Russia will block access to Facebook next year unless the social network complies with a law that requires websites which store the personal data of Russian citizens to do so on Russian servers.
The threat was made by Russia's communications watchdog Roskomnadzor, the organisation which blocked access to LinkedIn's website last November in order to comply with a court ruling that found the social networking firm guilty of violating the same data storage law.
That case set a precedent for the way foreign internet firms operate in Russia and other companies are now under pressure from the regulator to comply with the law, which was approved by President Vladimir Putin in 2014 and entered into force in September 2015.
"Everyone needs to abide by the law," the Interfax news agency cited Roskomnadzor head Alexander Zharov as telling reporters on Tuesday.
"In 2018, everything will be as it should be for sure," he said, referring to Facebook.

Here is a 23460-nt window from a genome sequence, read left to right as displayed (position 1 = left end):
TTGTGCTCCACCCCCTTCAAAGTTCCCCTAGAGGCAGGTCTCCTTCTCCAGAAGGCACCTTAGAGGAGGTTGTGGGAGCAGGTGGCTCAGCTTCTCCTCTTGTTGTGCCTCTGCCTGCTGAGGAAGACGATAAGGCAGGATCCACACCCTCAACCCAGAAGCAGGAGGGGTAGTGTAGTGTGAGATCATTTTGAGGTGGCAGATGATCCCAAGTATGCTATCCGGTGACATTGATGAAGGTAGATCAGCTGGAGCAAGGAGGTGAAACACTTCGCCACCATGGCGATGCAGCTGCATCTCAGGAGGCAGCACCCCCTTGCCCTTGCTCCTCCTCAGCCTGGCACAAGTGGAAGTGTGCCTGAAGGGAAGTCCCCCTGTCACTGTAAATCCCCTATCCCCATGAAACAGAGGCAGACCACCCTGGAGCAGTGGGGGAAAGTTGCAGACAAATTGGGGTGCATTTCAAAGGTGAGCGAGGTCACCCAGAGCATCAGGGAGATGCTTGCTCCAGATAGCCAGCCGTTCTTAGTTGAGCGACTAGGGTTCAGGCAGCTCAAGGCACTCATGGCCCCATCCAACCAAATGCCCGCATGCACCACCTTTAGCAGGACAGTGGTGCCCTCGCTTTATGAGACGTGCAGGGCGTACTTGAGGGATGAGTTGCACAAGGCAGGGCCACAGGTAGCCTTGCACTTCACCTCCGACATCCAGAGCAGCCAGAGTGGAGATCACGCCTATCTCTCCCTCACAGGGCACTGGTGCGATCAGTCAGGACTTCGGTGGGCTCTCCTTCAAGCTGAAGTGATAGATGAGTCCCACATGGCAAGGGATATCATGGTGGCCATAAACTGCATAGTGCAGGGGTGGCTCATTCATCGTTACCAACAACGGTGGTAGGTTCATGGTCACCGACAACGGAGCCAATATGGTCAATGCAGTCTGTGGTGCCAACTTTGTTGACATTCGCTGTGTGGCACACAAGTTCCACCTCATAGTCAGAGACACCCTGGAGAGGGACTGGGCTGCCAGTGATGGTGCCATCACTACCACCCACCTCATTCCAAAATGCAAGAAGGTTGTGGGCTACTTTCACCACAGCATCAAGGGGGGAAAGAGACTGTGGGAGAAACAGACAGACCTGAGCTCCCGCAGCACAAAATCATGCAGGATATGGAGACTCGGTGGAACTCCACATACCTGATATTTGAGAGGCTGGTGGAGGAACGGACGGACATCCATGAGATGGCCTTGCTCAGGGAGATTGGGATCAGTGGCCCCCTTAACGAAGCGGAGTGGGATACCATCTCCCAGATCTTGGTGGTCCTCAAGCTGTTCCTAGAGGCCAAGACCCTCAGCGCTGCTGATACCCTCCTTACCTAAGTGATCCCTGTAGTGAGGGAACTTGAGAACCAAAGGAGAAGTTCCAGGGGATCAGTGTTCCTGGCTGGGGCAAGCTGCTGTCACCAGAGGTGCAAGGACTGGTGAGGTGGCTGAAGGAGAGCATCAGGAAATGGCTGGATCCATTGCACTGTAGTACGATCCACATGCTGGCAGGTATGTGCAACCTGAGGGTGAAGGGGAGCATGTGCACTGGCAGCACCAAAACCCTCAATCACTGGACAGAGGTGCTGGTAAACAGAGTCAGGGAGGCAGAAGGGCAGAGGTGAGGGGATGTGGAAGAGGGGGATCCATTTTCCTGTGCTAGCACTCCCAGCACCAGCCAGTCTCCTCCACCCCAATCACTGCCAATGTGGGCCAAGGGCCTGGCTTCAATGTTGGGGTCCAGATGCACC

"In any case, we will either get the law implemented or the company will cease to work on the territory of the Russian Federation as unfortunately happened to LinkedIn. There can't be any exceptions here."
Twitter had already notified Roskomnadzor that it would aim to localise the personal data of its users by the middle of 2018, Zharov said.
"We understand clearly that Facebook has a significant number of users on the territory of the Russian Federation," Mr Zharov was cited as saying.
"On the other hand, we understand that this is not a unique service, and that there are other social media."